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Powder coating / Spray painting protection


Powder coaters campaign August 2009

Inspection campaign

WorkSafe is currently conducting an inspection campaign in powder coating businesses with a view to reducing injuries in the sector.

The campaign will involve inspectors visiting powder coating businesses to identify any common safety risks and provide employers with information on how to comply with occupational safety and health requirements.

This newsletter has been developed to identify safety issues in your industry and to assist you in meeting the requirements of the Occupational Safety and Health Act and regulations.

Hazardous substances

Hazardous substances are any chemicals or other materials that may put people at risk. They include:

  • chromic acid; and also powder coatings that contain TGIC
  • hydrofluoric acid

Material Safety Data sheets (MSDS) must be provided for each hazardous substance, identifying the ingredients, and giving health information and precautions for safe use and handling. Continual vigilance is essential.

Personal protective equipment

Control of worker exposure must be achieved by means other than use of personal protective equipment. However, when other control measures, such as engineering controls and safe work practices, do not adequately protect the worker, then personal protective equipment must be worn.

Personal protective equipment must include full protective clothing including overalls, gloves, head and eye protection and respiratory protection, selected and used in compliance with relevant Australian Standards. In particular:

  • a powered air purifying respirator should be worn, which complies with AS/NZS 1716-1994 Respiratory protective devices, and used in accordance with AS/NZS 1715-1994 Selection, use and maintenance of respiratory protective devices;
  • the respiratory protective equipment must provide head covering to avoid dust build up around the edges of the facemasks. A ventilated full-head covering may also be more comfortable in hot environment;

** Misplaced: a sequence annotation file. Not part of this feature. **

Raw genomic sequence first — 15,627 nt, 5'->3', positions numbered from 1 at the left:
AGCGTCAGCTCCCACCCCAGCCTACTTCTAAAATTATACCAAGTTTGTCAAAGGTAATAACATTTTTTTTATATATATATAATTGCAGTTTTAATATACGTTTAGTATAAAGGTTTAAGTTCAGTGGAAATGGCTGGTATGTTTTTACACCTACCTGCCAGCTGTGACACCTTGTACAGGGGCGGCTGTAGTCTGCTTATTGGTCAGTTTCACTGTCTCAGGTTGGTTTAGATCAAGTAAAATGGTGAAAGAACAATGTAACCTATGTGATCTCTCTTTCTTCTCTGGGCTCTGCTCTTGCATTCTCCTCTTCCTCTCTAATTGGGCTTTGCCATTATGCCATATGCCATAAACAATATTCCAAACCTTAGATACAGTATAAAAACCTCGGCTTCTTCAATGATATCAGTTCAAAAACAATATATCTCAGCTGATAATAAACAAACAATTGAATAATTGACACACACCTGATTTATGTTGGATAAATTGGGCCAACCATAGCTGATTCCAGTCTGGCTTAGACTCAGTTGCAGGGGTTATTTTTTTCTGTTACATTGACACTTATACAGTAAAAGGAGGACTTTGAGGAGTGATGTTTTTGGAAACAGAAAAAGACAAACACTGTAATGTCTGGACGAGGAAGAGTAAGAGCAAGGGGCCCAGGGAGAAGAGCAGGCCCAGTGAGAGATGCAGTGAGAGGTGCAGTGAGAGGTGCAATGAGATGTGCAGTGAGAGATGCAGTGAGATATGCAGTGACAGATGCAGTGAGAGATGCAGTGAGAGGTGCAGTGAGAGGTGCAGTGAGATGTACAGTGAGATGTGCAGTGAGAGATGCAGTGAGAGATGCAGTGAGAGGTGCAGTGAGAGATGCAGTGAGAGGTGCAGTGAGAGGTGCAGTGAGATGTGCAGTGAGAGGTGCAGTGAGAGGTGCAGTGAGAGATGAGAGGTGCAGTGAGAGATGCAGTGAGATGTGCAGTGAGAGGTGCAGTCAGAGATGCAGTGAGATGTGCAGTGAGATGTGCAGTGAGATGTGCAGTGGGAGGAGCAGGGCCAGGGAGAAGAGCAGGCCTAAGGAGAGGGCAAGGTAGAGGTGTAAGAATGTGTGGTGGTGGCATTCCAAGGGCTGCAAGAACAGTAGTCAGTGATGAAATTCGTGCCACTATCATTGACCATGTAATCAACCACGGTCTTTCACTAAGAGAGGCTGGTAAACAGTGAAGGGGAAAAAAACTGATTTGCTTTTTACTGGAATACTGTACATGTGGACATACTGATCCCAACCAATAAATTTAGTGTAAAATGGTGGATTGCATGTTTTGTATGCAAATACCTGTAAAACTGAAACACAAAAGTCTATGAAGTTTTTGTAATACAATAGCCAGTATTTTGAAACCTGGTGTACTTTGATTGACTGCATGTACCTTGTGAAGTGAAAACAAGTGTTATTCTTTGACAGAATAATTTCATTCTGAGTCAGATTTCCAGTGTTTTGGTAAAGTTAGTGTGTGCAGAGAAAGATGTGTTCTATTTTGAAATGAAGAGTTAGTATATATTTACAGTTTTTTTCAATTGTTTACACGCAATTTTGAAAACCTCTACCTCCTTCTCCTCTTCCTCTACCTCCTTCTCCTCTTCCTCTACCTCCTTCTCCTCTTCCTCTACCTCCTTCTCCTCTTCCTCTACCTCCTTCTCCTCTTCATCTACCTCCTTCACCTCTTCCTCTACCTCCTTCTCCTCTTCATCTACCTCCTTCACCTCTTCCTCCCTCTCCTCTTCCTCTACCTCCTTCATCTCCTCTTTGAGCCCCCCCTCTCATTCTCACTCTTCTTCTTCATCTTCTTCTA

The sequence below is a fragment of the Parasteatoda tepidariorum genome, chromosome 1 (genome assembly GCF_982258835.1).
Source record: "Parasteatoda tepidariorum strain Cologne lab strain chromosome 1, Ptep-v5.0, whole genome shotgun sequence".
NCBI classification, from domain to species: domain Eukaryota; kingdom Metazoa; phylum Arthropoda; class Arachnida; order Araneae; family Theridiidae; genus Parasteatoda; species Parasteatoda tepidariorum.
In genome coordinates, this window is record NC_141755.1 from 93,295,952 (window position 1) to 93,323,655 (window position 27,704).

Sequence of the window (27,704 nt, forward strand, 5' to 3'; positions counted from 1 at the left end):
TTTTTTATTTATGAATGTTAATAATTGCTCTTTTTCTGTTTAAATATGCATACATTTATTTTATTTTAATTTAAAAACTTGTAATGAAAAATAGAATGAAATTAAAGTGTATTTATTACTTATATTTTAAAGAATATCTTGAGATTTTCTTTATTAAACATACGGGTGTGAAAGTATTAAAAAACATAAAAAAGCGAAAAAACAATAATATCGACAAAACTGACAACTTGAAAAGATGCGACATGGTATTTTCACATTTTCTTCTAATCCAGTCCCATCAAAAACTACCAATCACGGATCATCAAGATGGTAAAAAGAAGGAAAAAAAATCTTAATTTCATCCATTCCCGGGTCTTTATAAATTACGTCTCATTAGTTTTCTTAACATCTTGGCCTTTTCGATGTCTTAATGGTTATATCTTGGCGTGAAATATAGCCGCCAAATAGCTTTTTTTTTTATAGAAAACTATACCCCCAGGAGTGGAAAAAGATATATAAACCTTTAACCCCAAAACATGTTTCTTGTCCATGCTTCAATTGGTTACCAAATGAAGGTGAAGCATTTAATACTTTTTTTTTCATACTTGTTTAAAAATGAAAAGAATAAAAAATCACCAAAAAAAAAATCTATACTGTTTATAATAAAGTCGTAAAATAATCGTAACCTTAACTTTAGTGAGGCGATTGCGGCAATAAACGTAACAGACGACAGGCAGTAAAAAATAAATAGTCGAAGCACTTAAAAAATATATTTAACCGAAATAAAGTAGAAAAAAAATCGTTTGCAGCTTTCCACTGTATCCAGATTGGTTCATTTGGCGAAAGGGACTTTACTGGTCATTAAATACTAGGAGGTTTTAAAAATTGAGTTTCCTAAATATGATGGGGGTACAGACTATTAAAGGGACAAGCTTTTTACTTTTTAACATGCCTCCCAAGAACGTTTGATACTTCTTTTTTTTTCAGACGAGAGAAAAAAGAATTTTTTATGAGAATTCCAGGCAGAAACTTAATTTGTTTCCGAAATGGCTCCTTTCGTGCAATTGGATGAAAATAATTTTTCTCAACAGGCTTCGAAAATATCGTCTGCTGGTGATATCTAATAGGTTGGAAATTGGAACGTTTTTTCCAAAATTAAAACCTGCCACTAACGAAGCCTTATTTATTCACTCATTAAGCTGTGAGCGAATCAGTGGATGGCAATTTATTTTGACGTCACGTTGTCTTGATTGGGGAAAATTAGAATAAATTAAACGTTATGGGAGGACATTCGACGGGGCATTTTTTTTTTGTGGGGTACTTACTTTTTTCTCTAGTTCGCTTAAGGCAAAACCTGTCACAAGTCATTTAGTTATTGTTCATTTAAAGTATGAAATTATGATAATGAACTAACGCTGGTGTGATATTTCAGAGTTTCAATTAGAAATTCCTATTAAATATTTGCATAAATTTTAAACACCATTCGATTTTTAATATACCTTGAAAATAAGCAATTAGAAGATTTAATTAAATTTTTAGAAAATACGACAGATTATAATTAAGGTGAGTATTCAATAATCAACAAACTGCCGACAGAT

• during manual spraying, the gun-hand must not be insulated from the gun. Either a cover sleeve must cowl the gun hand or the palm of an insulating glove may be cut out. Operators standing outside the booth and spraying inside a booth through an aperture must wear this type of protective equipment; and
  • anti-static footwear shuold be provided

"Source Code for practice spray painting"

Safe work practices

Safe work practices are necessary to supplement the engineering control measures in order to minimise worker exposure.

Safe work practices must, where practicable, include:

  • work practices designed to avoid the generation of dust;
  • restricting access to spray painting areas;
  • designed a safe workplace so that the spray painter is never between the object to be sprayed adn the airflow of contaminated air;
  • situating the articles to be sprayed sufficiently within the boot to avoid rebound;
  • implementing good personal hygiene practices, for example, powder coating dust should not be allowed to collect on the face, exposed body areas should be thoroughly washed and overalls should be regularly cleaned;
  • storing powder coating and waste powder in a designated area with restricted access;
  • cleaning booths and surrounding areas on a regular basis;
  • promptly cleaning-up spills of powder coatings to reduce the spread of TGIC;
  • using a vacuum cleaner with a HEPA filter for clean-up operations and not using compressed-air or dry sweeping;
  • using a spark-proof squeege when a wet clean-up is required;
  • emptying vacuum cleaners in the booth and under exhaust ventilation;
  • taking care to avoid the generation of dust during disposal of waste powder;
  • waste powder being baked in the original box for disposal to landfill as as solid;
  • vacuuming as primary decontamination of work clothing;
  • checking regularly the cleaning and maintenance of plant and equipment, including ventilation and spray equipment and filters; and
  • proper induction training and general training of workers about the potential hazards of spraying with TGIC powder coatings and in the safe work practices necessary to minimise exposure.

"Government of Western Australia, Department of Commerce"